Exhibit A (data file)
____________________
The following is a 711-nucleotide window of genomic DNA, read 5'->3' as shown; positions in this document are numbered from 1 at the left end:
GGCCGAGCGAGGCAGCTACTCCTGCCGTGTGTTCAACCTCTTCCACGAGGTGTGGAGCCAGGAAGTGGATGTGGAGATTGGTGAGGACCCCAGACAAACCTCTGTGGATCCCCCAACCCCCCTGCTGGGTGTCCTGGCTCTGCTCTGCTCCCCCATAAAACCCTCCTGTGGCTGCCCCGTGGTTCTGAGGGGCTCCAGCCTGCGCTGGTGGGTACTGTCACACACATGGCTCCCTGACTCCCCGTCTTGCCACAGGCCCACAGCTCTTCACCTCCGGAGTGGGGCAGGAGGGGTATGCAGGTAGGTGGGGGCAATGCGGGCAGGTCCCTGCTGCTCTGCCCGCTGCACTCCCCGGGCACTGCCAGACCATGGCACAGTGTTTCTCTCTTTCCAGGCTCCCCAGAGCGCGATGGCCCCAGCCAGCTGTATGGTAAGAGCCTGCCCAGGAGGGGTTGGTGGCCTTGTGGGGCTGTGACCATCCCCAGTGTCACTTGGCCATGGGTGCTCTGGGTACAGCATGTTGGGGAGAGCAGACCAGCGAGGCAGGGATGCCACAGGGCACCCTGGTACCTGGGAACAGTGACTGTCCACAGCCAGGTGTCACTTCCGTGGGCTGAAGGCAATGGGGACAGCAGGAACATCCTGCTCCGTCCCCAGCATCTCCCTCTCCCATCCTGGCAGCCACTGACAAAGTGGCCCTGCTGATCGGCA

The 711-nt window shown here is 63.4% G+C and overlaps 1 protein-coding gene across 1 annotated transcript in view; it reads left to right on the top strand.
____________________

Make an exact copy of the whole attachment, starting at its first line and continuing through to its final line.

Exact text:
The following is a 711-nucleotide window of genomic DNA, read 5'->3' as shown; positions in this document are numbered from 1 at the left end:
GGCCGAGCGAGGCAGCTACTCCTGCCGTGTGTTCAACCTCTTCCACGAGGTGTGGAGCCAGGAAGTGGATGTGGAGATTGGTGAGGACCCCAGACAAACCTCTGTGGATCCCCCAACCCCCCTGCTGGGTGTCCTGGCTCTGCTCTGCTCCCCCATAAAACCCTCCTGTGGCTGCCCCGTGGTTCTGAGGGGCTCCAGCCTGCGCTGGTGGGTACTGTCACACACATGGCTCCCTGACTCCCCGTCTTGCCACAGGCCCACAGCTCTTCACCTCCGGAGTGGGGCAGGAGGGGTATGCAGGTAGGTGGGGGCAATGCGGGCAGGTCCCTGCTGCTCTGCCCGCTGCACTCCCCGGGCACTGCCAGACCATGGCACAGTGTTTCTCTCTTTCCAGGCTCCCCAGAGCGCGATGGCCCCAGCCAGCTGTATGGTAAGAGCCTGCCCAGGAGGGGTTGGTGGCCTTGTGGGGCTGTGACCATCCCCAGTGTCACTTGGCCATGGGTGCTCTGGGTACAGCATGTTGGGGAGAGCAGACCAGCGAGGCAGGGATGCCACAGGGCACCCTGGTACCTGGGAACAGTGACTGTCCACAGCCAGGTGTCACTTCCGTGGGCTGAAGGCAATGGGGACAGCAGGAACATCCTGCTCCGTCCCCAGCATCTCCCTCTCCCATCCTGGCAGCCACTGACAAAGTGGCCCTGCTGATCGGCA

The 711-nt window shown here is 63.4% G+C and overlaps 1 protein-coding gene across 1 annotated transcript in view; it reads left to right on the top strand.